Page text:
The National Trust gift shop at Glastonbury Tor has turned a crisis into an opportunity this week with the release of a new scale model of the tor, delighting visitors.
Following GIPN’s announcement in January that the tor has achieved mountain status because it grew by 30 metres between 2001 and 2011 the Trust found it had huge stocks of the previous scale model that reflected the old height of 160 metres. These are now available in the bargain bin.
Alarmingly, in the old models the surrounding landscape looked out of scale compared to the current height of the tor. For example, Glastonbury Marina which sits in the shadow of the tor contained tiny models of sailing boats that were looking increasingly disproportionate.
Uther Henge, the chief mystical consultant for the National Trust stationed permanently at their gift shop at Glastonbury Tor explained; “We have always been proud of our scale model. It generates a constant mist that tumbles down the slopes creating a very mystical effect on your mantelpiece, and visitors often comment on the realism of the group of dancers in the famous circle of standing stones. Being solar powered the model fits very well with the ethos of our gift shop.”
Henge continued; “We had a team of scientists working to make this next generation model of Glastonbury Tor meet the ongoing needs of our customers and they have developed an ingenious solution – a small panel allows you to key in the year and a set of hydraulic motors alters the height of the model to be exactly to scale within a thousandth of an inch. You can type in a value up to fifty years in the future, but you should only do this in rooms that have a high ceiling.”
Scientists from Glastonbury Observatory are angry about the huge array of lights used by the company responsible for night-time dredging at the controversial Glastonbury Marina.
Many visitors to Glastonbury Tor are unaware that the huge telescope is mounted on the top floor of St. Michael’s Tower, gazing skyward.
Glastonbury Chakra Boatworks Limited (GCB), the company responsible for the construction of Glastonbury Marina declined to make a formal comment, but we did catch their Chief Executive Jane Mellor today who confirmed that they are well ahead of schedule, and that subject to final planning approval, the marina should be fully excavated next month.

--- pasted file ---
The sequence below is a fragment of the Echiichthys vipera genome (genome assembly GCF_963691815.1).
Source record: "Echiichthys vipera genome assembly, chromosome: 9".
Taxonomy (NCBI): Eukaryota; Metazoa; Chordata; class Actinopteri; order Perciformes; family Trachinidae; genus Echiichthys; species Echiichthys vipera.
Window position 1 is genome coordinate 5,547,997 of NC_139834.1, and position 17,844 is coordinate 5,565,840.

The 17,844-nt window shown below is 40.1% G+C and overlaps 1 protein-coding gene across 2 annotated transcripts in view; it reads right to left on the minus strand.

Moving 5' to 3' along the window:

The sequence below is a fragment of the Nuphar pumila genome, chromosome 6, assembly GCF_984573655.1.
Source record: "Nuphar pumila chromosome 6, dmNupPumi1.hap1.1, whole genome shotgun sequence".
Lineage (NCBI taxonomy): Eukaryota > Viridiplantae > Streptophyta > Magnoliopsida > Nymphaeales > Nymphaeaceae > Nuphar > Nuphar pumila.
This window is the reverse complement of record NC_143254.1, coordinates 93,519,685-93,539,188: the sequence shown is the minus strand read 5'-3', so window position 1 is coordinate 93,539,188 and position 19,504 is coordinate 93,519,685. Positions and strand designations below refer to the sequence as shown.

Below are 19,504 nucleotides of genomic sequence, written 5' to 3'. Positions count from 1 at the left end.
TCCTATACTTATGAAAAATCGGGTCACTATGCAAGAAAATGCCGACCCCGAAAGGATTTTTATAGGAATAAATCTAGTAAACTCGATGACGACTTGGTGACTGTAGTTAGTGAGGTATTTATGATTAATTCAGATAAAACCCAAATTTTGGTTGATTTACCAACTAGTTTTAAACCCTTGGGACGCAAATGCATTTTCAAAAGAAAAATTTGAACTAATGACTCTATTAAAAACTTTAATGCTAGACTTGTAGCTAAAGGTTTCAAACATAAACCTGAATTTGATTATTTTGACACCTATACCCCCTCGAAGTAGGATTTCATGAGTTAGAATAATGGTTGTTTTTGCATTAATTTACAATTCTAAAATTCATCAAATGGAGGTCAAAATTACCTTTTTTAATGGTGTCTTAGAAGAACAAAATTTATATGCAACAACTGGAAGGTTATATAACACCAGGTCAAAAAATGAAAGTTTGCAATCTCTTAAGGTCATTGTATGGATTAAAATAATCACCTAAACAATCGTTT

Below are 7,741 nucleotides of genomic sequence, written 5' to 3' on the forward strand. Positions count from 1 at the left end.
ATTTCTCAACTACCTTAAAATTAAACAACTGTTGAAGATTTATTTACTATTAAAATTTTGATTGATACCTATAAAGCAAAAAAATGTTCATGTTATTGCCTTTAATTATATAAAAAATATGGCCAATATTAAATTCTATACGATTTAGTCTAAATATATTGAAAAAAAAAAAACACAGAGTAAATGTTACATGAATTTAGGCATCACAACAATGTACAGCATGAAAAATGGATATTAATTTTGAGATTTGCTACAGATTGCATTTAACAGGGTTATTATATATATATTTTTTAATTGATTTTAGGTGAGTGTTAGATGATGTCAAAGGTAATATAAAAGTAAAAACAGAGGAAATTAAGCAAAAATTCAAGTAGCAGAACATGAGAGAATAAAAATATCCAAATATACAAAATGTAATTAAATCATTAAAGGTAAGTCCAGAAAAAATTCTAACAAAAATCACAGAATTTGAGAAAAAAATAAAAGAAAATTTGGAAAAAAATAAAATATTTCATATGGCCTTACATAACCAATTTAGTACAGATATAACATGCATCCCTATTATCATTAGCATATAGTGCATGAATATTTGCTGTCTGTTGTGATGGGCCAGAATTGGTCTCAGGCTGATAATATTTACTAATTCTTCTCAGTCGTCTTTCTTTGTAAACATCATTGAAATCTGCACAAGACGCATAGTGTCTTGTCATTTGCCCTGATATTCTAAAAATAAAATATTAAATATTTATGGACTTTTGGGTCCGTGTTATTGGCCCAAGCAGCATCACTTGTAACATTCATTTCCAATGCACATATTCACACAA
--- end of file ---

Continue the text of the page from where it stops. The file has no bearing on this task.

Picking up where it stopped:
But when he talked to us today, cosmologist Kirsten Denier from Glastonbury Observatory looked dejected; “We have spent the last 23 years mapping the skies above Glastonbury engaged in important research into the effect of distant astral bodies on horoscopes. We have made major scientific breakthroughs. For example, in 2009 we proved conclusively that Sagittarians really do come into some luck when Neptune is in the harmonic ascendant third quadrant. But since they started night-dredging at Glastonbury Marina our discoveries have become few and far between, and the predictions we make in our horoscopes have become terribly inaccurate.”
Local residents are up in arms about the dredging that started on the new Glastonbury Marina this weekend.
The fear is that because this is ahead of final planning permission sign-off by the Glastonbury Planning Committee the town might find itself with a huge lake but no marina.
It’s not all bad though – keen sailor Roger Ginty of Shipton Terrace in Glastonbury has been sitting in his 26 foot yacht this afternoon making sure it’s all shipshape and Bristol fashion. He’s waiting for the new marina to open for business because his craft has been marooned in Glastonbury since 1986 and this will be his big chance to sail back from the marina into the Bristol Channel, along the canal that is to be completed by 2015.